JCU knitting group “fiber bombs” trees on campus

April 21st, 2016


Walking around outside of campus as of late, students may have noticed an added touch, making campus a little more colorful.


This act is known as “fiber bombing,” which is creating quilts and covering an area with them, spreading them around to surprise people and brighten their day. Administrative assistant in the psychological science department Ruta Marino said, “I thought it would be fun to do, to make people smile and bring the community together. It brings brightness to a winter campus.”


Marino has conducted “fiber bombings” before. About two years ago, she constructed one in conjunction with a quilt exhibition. Ever since then, she has loved creating quilts and “fiber bombing” areas.


Marino was on the JCU Staff Council last year and a part of the Development Committee where she has met with people who have the same interests. When meeting, Ann Buda, administrative assistant in management, marketing & logistics suggested she would like to learn how to knit, and so the knitting club began.


The knitting club ranges between having 12 to 16 people. During the school year, they meet on Thursdays at noon in the Rodman Alumni Lounge, but in the summer they will be held in the courtyard of Grasselli Library.


“We wanted to make it a secret once we got permission, because we thought it would be great to surprise students on campus,” said Marino. “But anyone can get involved.”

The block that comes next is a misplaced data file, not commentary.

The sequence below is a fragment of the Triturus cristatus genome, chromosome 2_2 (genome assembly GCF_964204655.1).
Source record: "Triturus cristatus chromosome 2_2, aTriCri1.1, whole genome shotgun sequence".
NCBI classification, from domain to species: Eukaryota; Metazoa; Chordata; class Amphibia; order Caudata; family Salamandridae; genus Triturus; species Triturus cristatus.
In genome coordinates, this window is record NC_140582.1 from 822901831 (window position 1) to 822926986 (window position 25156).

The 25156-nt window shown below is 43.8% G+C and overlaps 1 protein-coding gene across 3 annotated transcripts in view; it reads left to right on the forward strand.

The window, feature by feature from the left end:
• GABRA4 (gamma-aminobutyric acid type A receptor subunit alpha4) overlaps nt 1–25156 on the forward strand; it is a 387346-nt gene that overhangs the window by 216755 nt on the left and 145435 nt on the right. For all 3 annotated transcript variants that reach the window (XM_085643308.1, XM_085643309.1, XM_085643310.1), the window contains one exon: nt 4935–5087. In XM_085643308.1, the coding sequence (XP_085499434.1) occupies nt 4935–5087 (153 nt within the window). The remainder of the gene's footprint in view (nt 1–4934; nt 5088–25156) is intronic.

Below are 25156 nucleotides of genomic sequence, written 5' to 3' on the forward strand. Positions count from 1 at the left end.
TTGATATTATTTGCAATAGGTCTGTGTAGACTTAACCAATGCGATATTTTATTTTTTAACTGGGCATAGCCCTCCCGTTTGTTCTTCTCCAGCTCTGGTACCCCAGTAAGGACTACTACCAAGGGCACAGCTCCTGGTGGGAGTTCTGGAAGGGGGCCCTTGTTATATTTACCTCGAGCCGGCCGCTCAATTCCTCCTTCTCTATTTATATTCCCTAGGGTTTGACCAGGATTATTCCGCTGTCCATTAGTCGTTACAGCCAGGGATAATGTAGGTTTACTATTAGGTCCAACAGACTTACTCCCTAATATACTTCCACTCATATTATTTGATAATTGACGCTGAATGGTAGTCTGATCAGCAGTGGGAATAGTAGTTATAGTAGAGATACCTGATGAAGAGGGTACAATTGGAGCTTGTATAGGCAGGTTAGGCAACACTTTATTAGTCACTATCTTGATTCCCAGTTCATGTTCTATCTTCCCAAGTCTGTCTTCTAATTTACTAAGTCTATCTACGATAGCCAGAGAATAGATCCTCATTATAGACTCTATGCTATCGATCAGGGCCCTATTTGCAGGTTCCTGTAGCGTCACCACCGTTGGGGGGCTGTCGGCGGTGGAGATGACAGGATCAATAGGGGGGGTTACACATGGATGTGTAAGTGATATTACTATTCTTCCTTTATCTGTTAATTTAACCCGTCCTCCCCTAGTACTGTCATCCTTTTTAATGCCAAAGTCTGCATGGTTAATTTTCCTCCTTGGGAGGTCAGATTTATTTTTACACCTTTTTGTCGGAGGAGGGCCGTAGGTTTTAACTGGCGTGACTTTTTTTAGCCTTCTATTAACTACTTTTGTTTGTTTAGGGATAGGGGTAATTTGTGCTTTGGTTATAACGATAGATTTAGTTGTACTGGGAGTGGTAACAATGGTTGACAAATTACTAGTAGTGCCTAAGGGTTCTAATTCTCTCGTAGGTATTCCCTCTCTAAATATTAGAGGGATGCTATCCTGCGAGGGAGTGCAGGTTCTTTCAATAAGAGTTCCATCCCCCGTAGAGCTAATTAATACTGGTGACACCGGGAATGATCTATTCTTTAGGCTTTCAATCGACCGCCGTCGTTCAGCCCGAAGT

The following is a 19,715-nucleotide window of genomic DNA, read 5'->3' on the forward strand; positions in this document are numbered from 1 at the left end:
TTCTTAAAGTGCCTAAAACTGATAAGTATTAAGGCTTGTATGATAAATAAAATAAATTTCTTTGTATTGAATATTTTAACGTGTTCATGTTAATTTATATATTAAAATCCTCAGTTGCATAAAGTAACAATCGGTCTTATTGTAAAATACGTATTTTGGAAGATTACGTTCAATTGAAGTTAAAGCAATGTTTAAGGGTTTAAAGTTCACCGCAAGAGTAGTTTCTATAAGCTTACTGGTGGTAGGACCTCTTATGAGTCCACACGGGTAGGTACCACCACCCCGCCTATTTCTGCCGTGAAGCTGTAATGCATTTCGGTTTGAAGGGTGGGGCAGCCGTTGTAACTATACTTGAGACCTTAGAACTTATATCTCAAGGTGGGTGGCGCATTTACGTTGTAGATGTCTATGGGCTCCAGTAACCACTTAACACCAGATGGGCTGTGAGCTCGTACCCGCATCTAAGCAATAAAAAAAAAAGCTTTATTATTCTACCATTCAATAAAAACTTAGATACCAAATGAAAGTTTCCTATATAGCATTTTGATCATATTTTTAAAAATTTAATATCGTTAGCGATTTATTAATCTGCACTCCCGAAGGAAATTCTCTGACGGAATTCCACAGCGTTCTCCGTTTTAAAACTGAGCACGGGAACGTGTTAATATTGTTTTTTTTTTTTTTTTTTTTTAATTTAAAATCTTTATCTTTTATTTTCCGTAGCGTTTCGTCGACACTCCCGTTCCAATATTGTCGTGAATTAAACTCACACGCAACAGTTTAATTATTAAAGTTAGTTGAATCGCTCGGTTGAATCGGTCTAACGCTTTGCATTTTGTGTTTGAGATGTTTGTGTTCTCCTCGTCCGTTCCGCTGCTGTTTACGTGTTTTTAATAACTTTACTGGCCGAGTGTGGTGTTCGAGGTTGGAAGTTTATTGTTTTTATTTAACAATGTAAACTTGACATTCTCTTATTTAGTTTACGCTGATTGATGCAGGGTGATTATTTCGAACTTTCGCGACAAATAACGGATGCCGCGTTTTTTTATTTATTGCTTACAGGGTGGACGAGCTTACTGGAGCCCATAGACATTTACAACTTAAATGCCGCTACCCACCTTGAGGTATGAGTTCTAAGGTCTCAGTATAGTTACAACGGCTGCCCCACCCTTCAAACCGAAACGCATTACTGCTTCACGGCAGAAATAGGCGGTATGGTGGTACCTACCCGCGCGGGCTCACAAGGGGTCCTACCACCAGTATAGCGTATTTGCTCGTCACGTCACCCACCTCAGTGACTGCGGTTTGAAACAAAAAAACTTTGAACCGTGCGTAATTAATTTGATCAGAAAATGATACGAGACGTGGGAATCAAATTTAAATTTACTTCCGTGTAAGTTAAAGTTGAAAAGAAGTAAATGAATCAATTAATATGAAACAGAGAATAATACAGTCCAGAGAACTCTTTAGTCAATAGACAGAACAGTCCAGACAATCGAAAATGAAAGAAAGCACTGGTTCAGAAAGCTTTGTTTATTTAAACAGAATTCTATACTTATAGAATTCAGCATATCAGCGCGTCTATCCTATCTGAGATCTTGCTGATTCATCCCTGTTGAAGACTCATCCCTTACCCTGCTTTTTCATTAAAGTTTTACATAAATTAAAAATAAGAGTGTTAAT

Marino would love to get students involved in this active and lively group.


“We want it to be an annual event where different organizations can knit their own colors; we want sororities to knit their colors or football players as well,” said Marino. “People can do a lot of good with such a small skill.”


Marino has been passionate about making quilts for the past few years. When she was in Overland for a national exhibit, she wrapped a quilt around a giant white oak tree and got strong responses.


Marino feels students should get involved in this group because you can do it anytime, anywhere.


Junior Emily Mastroianni said, “I didn’t know what it was for. It worked, but I was confused.” Freshman Claire Messina said “It was pretty but I’m not sure what the point was.”


“It is a stress reliever. Students are under pressure to do well in school, and this gives them a chance to learn a skill that they can then translate to a service activity,” said Marino. “There is so much going on at JCU right now and this is meant for a sit back and take a deep breath kind of thing.” Editor’s Note: Students interested in getting involved should contact Ruta Marino at